Last week I made American Pharoah one of the Kentucky Derby favorites even though he had yet to run in the Arkansas Derby. Yes, my fear in this business is assuming anything.
Well, my assumptions were correct and American Pharoah dusted a very mediocre field. Regardless of the competition, American Pharoah couldn’t have looked much better.
After the turn for home he extended his lead with almost every stride before being under the wire with a comfortable win in hand.
With his win, the Eclipse Award winning 2-year-old champion of 2014 should get to the starting gate on the first Saturday in May as the post time favorite.
The Derby field, which I thought would be somewhat weak, is turning out to be a strong one. We are looking at some of the top owners and trainers in the business having legitimate candidates.
Right now we have about as much anticipation for a Kentucky Derby that I can remember with three weeks to go before the race.
That’s great. That’s also not so great.
I’m sure everyone gets tired of hearing how “things were better in the old days…” Blah, blah, blah. I’m sorry, but in the world of horse racing, it’s true.
Most final Derby preps are now run a month before the race. The Arkansas Derby was three weeks out from the first Saturday in May, and that is clearly the final major prep race.
Was it all that long ago most final prep races, like the Santa Anita Derby, Florida Derby and Wood Memorial were all run two weeks prior to the main event? The Blue Grass Stakes was a week before the Derby to give horses a final shot to get ready. You won’t see that again.
What has happened to the American thoroughbred that they are now so fragile they need a whole month to recover from one race to be at peak form for the next?
It’s no accident the Preakness is scheduled for two weeks after the Derby and the “long” break of three weeks is traditional for the Belmont. That was all most horses needed as a rest period.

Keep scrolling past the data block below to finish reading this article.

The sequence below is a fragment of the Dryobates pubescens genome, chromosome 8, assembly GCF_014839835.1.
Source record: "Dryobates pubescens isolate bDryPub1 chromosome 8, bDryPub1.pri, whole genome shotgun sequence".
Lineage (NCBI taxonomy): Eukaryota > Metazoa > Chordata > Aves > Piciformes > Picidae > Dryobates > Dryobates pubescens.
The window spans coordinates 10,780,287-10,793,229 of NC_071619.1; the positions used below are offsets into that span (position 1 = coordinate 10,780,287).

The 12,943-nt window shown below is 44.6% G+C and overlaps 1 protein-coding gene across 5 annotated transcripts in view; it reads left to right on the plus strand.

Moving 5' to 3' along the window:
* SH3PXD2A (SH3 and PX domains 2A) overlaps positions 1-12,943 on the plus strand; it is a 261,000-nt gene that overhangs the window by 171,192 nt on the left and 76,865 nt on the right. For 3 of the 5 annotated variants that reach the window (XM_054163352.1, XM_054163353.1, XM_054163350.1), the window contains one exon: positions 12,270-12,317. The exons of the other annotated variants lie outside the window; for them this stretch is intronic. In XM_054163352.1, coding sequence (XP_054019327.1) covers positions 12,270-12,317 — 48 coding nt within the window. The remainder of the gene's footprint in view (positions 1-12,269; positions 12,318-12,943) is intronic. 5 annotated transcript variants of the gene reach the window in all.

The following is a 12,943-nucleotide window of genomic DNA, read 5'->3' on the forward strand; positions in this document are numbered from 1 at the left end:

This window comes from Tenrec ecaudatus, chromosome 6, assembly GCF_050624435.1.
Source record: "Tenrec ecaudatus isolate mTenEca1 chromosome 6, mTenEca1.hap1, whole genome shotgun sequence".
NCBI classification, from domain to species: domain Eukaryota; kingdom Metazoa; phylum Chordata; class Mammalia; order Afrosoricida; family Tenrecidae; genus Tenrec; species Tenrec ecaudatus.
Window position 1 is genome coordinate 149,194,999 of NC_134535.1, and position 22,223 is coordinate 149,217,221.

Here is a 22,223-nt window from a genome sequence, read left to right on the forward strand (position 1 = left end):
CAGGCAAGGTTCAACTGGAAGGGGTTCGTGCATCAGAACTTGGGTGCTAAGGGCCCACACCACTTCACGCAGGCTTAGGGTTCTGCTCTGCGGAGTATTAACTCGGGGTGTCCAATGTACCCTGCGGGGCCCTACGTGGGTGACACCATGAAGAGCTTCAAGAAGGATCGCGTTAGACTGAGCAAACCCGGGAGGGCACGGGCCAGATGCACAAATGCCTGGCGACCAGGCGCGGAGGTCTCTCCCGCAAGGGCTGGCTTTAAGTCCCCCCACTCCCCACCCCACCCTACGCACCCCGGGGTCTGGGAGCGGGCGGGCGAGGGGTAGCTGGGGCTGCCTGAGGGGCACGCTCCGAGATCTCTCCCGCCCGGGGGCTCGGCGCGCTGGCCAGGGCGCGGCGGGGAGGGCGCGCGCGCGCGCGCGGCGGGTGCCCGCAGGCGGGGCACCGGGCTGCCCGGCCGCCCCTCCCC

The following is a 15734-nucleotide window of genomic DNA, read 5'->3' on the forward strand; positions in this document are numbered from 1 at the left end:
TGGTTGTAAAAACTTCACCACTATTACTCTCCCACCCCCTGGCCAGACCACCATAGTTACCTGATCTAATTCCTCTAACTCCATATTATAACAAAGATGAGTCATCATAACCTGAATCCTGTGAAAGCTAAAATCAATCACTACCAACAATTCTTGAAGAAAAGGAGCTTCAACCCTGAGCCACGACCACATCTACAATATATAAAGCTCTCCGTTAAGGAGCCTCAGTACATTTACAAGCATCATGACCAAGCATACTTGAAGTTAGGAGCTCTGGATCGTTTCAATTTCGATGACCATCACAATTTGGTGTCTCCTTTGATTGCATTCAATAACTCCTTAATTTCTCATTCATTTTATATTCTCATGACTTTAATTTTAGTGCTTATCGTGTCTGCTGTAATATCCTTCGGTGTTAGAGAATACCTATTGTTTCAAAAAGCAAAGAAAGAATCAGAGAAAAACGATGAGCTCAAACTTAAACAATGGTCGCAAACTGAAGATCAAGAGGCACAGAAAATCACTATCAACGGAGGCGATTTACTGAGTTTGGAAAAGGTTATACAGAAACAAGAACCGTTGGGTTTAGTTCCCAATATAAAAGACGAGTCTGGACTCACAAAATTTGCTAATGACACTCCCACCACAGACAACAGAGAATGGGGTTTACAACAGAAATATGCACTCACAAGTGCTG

I’m not a breeding expert or a scientist, but I do know how to read what some in the know have to say.
The allowed medication, particularly on race day, has hurt the American breed.
It’s not going unnoticed by international thoroughbred owners, either.
An article in the April 10 Blood Horse explains extensively how the medical practices in this country differ from those around the rest of the racing world.
According to that same article, since 2007 yearlings sold for $100,000 or more have risen 12% in Britain and Ireland, but are down 22% in America.
American horses are not nearly as durable as they once were.
In 1960, American thoroughbreds averaged 12 starts a year, but only 6.2 in 2013, according to an article by Ron Mitchell in The Horse, dated July 9, 2014.
Horses run less often over the course of a year and over the course of their careers. Less starts means less prize money. Even as a non-expert I can figure that out.
The results are less betting options per race for handicappers, which spirals the effect of less prize money for those who do run.
I don’t know if it has to begin with breeders or trainers or a national racing board or what. But it has to start somewhere or the breed will just continue passing on the genes of less durable horses that have their performances based on the right medication rather than talent.
The numbers, all kinds in the thoroughbred industry, speak for themselves.
Things were better in the old days.
Chris Andrews has over 30 years of experience as a bookmaker in Nevada. Check out his new website at www.againstthenumber.com and www.sharpssports.com.&n bsp;You can follow him on Twitter@AndrewsSports. Contact Chris at [email protected].